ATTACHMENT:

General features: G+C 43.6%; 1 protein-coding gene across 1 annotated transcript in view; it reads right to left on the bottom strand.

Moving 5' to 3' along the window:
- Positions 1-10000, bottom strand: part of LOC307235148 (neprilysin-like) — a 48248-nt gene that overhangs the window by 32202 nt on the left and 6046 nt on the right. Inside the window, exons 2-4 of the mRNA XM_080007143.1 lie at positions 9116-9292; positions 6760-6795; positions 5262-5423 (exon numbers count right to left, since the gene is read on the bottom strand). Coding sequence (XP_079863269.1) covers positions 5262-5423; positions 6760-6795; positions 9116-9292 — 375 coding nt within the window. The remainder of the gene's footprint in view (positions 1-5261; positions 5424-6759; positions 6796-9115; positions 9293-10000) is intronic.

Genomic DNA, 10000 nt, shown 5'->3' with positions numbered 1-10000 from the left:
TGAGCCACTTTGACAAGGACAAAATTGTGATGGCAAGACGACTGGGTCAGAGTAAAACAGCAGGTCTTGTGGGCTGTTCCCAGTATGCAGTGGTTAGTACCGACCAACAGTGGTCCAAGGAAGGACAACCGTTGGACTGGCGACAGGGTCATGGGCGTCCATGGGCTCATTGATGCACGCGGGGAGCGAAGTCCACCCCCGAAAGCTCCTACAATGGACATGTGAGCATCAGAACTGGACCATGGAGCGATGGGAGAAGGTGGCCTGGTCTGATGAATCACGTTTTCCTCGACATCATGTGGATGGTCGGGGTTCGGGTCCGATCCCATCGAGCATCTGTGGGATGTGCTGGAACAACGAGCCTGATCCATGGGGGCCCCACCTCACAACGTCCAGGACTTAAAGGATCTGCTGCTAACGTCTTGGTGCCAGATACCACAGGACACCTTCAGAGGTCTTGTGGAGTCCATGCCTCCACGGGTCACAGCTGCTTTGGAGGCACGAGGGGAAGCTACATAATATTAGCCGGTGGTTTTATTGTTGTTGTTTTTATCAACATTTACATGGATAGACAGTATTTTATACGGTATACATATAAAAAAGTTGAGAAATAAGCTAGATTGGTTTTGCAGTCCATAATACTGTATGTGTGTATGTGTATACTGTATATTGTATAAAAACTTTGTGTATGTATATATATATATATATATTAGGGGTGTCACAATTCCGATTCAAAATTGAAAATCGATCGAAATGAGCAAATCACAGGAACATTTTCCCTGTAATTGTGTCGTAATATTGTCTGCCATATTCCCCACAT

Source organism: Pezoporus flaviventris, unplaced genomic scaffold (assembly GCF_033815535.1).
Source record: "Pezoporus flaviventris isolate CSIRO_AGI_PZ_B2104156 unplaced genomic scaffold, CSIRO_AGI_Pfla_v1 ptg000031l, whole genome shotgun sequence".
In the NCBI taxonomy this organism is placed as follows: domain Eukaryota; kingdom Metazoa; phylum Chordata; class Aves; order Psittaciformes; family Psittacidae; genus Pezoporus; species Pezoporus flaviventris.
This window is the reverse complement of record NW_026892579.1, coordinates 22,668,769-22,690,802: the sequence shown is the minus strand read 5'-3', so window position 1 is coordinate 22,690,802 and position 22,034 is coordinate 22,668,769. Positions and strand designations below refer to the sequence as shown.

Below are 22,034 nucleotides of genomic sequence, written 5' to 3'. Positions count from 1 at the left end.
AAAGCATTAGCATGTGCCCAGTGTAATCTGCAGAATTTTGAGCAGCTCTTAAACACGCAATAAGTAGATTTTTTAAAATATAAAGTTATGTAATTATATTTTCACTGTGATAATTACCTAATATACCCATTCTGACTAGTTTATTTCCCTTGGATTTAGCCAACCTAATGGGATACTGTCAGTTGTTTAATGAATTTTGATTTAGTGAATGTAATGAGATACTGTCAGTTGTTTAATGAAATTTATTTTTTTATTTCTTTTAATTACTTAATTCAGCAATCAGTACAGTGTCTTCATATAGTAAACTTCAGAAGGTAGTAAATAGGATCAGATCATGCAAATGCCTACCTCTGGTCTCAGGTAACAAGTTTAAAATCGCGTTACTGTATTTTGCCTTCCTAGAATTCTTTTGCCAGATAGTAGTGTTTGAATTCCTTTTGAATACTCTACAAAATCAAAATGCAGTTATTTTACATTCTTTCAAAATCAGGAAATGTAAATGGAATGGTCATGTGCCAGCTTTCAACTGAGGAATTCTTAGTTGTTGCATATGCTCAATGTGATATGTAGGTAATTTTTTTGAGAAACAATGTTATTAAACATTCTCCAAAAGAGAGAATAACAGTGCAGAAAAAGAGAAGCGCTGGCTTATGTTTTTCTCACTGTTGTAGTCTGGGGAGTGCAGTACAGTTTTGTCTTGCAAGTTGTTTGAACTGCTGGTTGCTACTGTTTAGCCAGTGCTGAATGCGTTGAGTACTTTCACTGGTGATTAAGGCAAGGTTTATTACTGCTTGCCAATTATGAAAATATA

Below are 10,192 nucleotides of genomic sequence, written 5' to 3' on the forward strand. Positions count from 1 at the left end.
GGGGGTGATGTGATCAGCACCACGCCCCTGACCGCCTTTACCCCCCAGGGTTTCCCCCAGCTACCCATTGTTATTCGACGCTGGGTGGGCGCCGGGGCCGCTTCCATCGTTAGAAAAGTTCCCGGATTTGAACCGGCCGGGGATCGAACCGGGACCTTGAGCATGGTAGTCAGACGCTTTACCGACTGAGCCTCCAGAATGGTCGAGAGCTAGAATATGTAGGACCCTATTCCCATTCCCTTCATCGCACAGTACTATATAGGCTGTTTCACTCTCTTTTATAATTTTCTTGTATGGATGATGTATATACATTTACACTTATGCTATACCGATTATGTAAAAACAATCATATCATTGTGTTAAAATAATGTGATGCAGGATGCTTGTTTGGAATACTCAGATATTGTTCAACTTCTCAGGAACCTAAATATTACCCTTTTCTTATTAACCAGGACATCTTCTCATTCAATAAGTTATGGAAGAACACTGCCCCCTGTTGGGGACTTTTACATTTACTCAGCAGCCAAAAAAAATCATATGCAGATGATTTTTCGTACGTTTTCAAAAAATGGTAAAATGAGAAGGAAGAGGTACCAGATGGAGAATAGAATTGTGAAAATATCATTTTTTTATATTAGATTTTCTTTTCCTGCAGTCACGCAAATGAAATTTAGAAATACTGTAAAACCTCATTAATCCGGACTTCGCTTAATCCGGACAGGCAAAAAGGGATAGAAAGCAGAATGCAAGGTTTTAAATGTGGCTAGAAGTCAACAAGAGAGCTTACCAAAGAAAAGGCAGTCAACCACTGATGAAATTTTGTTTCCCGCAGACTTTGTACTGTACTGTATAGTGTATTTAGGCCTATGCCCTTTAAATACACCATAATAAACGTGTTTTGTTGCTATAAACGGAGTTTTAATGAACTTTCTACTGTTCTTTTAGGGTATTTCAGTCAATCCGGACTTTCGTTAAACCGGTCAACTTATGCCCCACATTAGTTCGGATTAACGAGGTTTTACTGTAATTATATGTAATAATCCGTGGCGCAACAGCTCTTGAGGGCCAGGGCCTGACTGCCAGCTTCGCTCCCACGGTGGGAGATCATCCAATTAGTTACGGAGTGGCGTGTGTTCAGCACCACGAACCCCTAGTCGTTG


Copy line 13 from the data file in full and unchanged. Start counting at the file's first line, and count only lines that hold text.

GGGGGTGATGTGATCAGCACCACGCCCCTGACCGCCTTTACCCCCCAGGGTTTCCCCCAGCTACCCATTGTTATTCGACGCTGGGTGGGCGCCGGGGCCGCTTCCATCGTTAGAAAAGTTCCCGGATTTGAACCGGCCGGGGATCGAACCGGGACCTTGAGCATGGTAGTCAGACGCTTTACCGACTGAGCCTCCAGAATGGTCGAGAGCTAGAATATGTAGGACCCTATTCCCATTCCCTTCATCGCACAGTACTATATAGGCTGTTTCACTCTCTTTTATAATTTTCTTGTATGGATGATGTATATACATTTACACTTATGCTATACCGATTATGTAAAAACAATCATATCATTGTGTTAAAATAATGTGATGCAGGATGCTTGTTTGGAATACTCAGATATTGTTCAACTTCTCAGGAACCTAAATATTACCCTTTTCTTATTAACCAGGACATCTTCTCATTCAATAAGTTATGGAAGAACACTGCCCCCTGTTGGGGACTTTTACATTTACTCAGCAGCCAAAAAAAATCATATGCAGATGATTTTTCGTACGTTTTCAAAAAATGGTAAAATGAGAAGGAAGAGGTACCAGATGGAGAATAGAATTGTGAAAATATCATTTTTTTATATTAGATTTTCTTTTCCTGCAGTCACGCAAATGAAATTTAGAAATACTGTAAAACCTCATTAATCCGGACTTCGCTTAATCCGGACAGGCAAAAAGGGATAGAAAGCAGAATGCAAGGTTTTAAATGTGGCTAGAAGTCAACAAGAGAGCTTACCAAAGAAAAGGCAGTCAACCACTGATGAAATTTTGTTTCCCGCAGACTTTGTACTGTACTGTATAGTGTATTTAGGCCTATGCCCTTTAAATACACCATAATAAACGTGTTTTGTTGCTATAAACGGAGTTTTAATGAACTTTCTACTGTTCTTTTAGGGTATTTCAGTCAATCCGGACTTTCGTTAAACCGGTCAACTTATGCCCCACATTAGTTCGGATTAACGAGGTTTTACTGTAATTATATGTAATAATCCGTGGCGCAACAGCTCTTGAGGGCCAGGGCCTGACTGCCAGCTTCGCTCCCACGGTGGGAGATCATCCAATTAGTTACGGAGTGGCGTGTGTTCAGCACCACGAACCCCTAGTCGTTG